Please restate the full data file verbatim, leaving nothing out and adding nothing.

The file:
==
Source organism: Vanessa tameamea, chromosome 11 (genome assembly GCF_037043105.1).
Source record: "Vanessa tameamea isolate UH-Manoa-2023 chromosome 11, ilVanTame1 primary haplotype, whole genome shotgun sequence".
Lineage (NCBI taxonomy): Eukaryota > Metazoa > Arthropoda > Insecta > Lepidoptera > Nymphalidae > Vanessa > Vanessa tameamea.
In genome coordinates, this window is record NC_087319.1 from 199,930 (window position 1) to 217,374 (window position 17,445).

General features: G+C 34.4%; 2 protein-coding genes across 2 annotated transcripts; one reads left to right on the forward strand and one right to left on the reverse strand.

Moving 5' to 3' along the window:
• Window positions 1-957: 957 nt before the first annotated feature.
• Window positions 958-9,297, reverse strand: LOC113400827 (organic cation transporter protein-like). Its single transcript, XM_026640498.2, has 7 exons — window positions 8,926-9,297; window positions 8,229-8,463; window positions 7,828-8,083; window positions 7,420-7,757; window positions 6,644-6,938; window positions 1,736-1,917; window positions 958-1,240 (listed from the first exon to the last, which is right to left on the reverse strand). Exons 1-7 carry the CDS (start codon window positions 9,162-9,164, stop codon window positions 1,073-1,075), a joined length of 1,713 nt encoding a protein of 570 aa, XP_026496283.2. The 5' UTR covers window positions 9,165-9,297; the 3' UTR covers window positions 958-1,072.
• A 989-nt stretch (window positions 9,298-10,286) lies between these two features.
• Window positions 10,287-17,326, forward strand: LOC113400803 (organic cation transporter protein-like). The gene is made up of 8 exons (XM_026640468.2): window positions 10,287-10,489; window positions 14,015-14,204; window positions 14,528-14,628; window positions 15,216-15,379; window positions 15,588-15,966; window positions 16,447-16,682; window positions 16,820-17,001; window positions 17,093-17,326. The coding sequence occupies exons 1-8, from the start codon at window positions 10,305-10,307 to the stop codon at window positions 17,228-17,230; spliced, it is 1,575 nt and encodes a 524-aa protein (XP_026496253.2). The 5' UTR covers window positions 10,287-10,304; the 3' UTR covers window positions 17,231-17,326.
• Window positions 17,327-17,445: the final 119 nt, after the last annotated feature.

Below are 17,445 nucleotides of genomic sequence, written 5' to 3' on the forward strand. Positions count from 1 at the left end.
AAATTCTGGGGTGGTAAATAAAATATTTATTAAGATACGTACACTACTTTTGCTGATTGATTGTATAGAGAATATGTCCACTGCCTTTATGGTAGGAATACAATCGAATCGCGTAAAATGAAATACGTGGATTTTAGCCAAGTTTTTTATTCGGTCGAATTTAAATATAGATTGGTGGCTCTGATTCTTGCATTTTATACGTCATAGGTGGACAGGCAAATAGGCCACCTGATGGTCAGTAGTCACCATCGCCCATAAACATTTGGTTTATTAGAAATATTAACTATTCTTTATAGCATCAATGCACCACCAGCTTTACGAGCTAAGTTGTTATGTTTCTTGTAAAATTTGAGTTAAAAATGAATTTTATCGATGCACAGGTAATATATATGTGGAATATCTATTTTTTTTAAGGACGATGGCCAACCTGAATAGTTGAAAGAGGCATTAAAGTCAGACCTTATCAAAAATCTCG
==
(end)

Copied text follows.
Source organism: Vanessa tameamea, chromosome 11 (genome assembly GCF_037043105.1).
Source record: "Vanessa tameamea isolate UH-Manoa-2023 chromosome 11, ilVanTame1 primary haplotype, whole genome shotgun sequence".
Lineage (NCBI taxonomy): Eukaryota > Metazoa > Arthropoda > Insecta > Lepidoptera > Nymphalidae > Vanessa > Vanessa tameamea.
In genome coordinates, this window is record NC_087319.1 from 199,930 (window position 1) to 217,374 (window position 17,445).

General features: G+C 34.4%; 2 protein-coding genes across 2 annotated transcripts; one reads left to right on the forward strand and one right to left on the reverse strand.

Moving 5' to 3' along the window:
• Window positions 1-957: 957 nt before the first annotated feature.
• Window positions 958-9,297, reverse strand: LOC113400827 (organic cation transporter protein-like). Its single transcript, XM_026640498.2, has 7 exons — window positions 8,926-9,297; window positions 8,229-8,463; window positions 7,828-8,083; window positions 7,420-7,757; window positions 6,644-6,938; window positions 1,736-1,917; window positions 958-1,240 (listed from the first exon to the last, which is right to left on the reverse strand). Exons 1-7 carry the CDS (start codon window positions 9,162-9,164, stop codon window positions 1,073-1,075), a joined length of 1,713 nt encoding a protein of 570 aa, XP_026496283.2. The 5' UTR covers window positions 9,165-9,297; the 3' UTR covers window positions 958-1,072.
• A 989-nt stretch (window positions 9,298-10,286) lies between these two features.
• Window positions 10,287-17,326, forward strand: LOC113400803 (organic cation transporter protein-like). The gene is made up of 8 exons (XM_026640468.2): window positions 10,287-10,489; window positions 14,015-14,204; window positions 14,528-14,628; window positions 15,216-15,379; window positions 15,588-15,966; window positions 16,447-16,682; window positions 16,820-17,001; window positions 17,093-17,326. The coding sequence occupies exons 1-8, from the start codon at window positions 10,305-10,307 to the stop codon at window positions 17,228-17,230; spliced, it is 1,575 nt and encodes a 524-aa protein (XP_026496253.2). The 5' UTR covers window positions 10,287-10,304; the 3' UTR covers window positions 17,231-17,326.
• Window positions 17,327-17,445: the final 119 nt, after the last annotated feature.

Below are 17,445 nucleotides of genomic sequence, written 5' to 3' on the forward strand. Positions count from 1 at the left end.
AAATTCTGGGGTGGTAAATAAAATATTTATTAAGATACGTACACTACTTTTGCTGATTGATTGTATAGAGAATATGTCCACTGCCTTTATGGTAGGAATACAATCGAATCGCGTAAAATGAAATACGTGGATTTTAGCCAAGTTTTTTATTCGGTCGAATTTAAATATAGATTGGTGGCTCTGATTCTTGCATTTTATACGTCATAGGTGGACAGGCAAATAGGCCACCTGATGGTCAGTAGTCACCATCGCCCATAAACATTTGGTTTATTAGAAATATTAACTATTCTTTATAGCATCAATGCACCACCAGCTTTACGAGCTAAGTTGTTATGTTTCTTGTAAAATTTGAGTTAAAAATGAATTTTATCGATGCACAGGTAATATATATGTGGAATATCTATTTTTTTTAAGGACGATGGCCAACCTGAATAGTTGAAAGAGGCATTAAAGTCAGACCTTATCAAAAATCTCG